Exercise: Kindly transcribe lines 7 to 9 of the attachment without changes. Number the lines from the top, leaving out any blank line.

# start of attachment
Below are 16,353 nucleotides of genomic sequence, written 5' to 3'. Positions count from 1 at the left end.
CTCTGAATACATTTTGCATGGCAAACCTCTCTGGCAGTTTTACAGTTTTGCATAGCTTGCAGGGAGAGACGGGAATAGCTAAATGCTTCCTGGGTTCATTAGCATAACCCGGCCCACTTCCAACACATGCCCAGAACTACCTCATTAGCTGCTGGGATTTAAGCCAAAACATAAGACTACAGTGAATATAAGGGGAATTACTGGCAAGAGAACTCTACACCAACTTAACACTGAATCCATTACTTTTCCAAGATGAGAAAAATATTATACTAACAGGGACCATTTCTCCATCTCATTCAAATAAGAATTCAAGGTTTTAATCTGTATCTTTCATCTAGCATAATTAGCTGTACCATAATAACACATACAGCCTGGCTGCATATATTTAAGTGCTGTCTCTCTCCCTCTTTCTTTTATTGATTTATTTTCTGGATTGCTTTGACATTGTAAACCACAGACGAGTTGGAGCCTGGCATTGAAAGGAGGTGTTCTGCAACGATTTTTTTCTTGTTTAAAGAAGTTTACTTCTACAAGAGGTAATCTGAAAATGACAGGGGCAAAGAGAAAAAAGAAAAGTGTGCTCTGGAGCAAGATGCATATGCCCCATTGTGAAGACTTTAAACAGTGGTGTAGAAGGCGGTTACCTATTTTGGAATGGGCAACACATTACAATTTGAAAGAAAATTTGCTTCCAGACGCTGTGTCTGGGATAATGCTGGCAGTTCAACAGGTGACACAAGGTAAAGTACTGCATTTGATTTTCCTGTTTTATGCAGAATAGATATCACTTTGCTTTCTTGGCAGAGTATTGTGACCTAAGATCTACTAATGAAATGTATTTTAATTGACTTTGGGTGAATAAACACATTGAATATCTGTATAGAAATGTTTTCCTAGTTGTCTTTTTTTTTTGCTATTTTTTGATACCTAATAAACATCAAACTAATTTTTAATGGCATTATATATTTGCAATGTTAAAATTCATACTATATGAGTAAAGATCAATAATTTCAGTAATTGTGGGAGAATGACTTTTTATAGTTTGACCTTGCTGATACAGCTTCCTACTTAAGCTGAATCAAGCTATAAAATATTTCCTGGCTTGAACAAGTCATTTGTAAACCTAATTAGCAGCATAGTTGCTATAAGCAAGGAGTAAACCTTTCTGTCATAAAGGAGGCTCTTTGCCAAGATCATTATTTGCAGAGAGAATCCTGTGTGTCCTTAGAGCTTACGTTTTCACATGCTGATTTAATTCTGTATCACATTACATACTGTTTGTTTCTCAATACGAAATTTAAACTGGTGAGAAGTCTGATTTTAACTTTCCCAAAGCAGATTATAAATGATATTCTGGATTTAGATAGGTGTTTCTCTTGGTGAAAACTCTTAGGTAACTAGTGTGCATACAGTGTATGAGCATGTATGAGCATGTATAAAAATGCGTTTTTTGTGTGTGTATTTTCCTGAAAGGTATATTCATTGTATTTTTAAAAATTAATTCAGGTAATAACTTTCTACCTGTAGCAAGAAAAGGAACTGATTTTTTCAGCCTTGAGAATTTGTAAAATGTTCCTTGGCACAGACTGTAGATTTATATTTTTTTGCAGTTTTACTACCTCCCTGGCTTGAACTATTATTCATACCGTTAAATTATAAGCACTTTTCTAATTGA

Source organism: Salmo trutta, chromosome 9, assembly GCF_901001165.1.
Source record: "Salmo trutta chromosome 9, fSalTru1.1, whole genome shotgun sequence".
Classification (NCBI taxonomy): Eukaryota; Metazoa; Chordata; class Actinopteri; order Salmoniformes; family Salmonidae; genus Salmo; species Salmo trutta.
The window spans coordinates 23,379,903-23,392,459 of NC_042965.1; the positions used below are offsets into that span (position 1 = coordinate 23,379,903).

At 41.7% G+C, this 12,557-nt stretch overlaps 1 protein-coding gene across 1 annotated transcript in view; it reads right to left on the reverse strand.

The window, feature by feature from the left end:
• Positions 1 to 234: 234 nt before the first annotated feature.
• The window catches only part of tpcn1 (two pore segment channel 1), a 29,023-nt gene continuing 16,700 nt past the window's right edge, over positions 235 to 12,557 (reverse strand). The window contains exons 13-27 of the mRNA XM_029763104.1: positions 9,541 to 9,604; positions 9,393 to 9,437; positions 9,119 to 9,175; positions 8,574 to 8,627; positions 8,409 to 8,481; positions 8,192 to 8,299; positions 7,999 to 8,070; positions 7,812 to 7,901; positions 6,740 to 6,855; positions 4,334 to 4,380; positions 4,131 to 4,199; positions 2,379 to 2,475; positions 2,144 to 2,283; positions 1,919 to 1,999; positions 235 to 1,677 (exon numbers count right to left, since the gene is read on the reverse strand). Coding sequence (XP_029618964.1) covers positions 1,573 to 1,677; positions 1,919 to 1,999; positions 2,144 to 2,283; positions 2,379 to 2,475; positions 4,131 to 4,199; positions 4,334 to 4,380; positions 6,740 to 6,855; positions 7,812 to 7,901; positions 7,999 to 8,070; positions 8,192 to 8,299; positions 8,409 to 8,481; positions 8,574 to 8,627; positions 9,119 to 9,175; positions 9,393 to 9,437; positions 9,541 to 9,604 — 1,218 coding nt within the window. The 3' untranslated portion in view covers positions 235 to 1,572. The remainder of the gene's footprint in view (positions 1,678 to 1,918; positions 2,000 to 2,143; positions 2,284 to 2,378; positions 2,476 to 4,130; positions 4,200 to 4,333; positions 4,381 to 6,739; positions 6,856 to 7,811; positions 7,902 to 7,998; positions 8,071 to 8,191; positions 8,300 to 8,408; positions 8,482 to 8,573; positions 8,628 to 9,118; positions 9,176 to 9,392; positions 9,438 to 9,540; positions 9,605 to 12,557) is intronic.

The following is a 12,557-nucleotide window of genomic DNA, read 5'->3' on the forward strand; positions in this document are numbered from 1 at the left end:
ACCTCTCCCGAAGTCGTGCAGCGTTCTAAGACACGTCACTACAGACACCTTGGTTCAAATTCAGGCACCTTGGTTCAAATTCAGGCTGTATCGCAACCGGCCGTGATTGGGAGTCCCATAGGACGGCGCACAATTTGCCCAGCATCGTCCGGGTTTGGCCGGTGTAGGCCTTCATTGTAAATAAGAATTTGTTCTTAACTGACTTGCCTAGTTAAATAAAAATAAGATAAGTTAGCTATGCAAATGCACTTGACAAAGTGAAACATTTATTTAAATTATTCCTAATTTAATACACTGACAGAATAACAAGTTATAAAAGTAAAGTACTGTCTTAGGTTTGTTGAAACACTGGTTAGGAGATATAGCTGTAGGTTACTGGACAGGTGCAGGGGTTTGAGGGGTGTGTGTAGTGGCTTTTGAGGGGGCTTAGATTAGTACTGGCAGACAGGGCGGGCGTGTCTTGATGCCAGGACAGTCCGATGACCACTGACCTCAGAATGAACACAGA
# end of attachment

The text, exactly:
At 41.7% G+C, this 12,557-nt stretch overlaps 1 protein-coding gene across 1 annotated transcript in view; it reads right to left on the reverse strand.

The window, feature by feature from the left end:
• Positions 1 to 234: 234 nt before the first annotated feature.